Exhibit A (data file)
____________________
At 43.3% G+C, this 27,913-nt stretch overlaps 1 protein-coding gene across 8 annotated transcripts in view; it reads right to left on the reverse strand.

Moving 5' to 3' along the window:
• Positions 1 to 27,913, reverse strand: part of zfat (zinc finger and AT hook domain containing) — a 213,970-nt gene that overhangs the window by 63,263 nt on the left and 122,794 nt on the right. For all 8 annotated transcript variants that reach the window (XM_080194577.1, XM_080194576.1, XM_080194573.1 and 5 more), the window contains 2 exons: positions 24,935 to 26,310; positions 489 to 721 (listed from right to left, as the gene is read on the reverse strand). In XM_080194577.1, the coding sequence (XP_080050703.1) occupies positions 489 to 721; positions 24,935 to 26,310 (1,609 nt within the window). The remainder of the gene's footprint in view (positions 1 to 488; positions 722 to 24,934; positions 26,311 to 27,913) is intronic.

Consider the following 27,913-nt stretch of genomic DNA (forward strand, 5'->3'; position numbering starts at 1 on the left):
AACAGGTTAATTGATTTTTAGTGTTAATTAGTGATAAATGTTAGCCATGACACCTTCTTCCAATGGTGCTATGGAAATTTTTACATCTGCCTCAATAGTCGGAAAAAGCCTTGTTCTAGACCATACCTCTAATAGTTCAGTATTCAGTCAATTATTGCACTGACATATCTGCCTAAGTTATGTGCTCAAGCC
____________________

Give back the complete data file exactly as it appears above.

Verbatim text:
At 43.3% G+C, this 27,913-nt stretch overlaps 1 protein-coding gene across 8 annotated transcripts in view; it reads right to left on the reverse strand.

Moving 5' to 3' along the window:
• Positions 1 to 27,913, reverse strand: part of zfat (zinc finger and AT hook domain containing) — a 213,970-nt gene that overhangs the window by 63,263 nt on the left and 122,794 nt on the right. For all 8 annotated transcript variants that reach the window (XM_080194577.1, XM_080194576.1, XM_080194573.1 and 5 more), the window contains 2 exons: positions 24,935 to 26,310; positions 489 to 721 (listed from right to left, as the gene is read on the reverse strand). In XM_080194577.1, the coding sequence (XP_080050703.1) occupies positions 489 to 721; positions 24,935 to 26,310 (1,609 nt within the window). The remainder of the gene's footprint in view (positions 1 to 488; positions 722 to 24,934; positions 26,311 to 27,913) is intronic.

Consider the following 27,913-nt stretch of genomic DNA (forward strand, 5'->3'; position numbering starts at 1 on the left):
AACAGGTTAATTGATTTTTAGTGTTAATTAGTGATAAATGTTAGCCATGACACCTTCTTCCAATGGTGCTATGGAAATTTTTACATCTGCCTCAATAGTCGGAAAAAGCCTTGTTCTAGACCATACCTCTAATAGTTCAGTATTCAGTCAATTATTGCACTGACATATCTGCCTAAGTTATGTGCTCAAGCC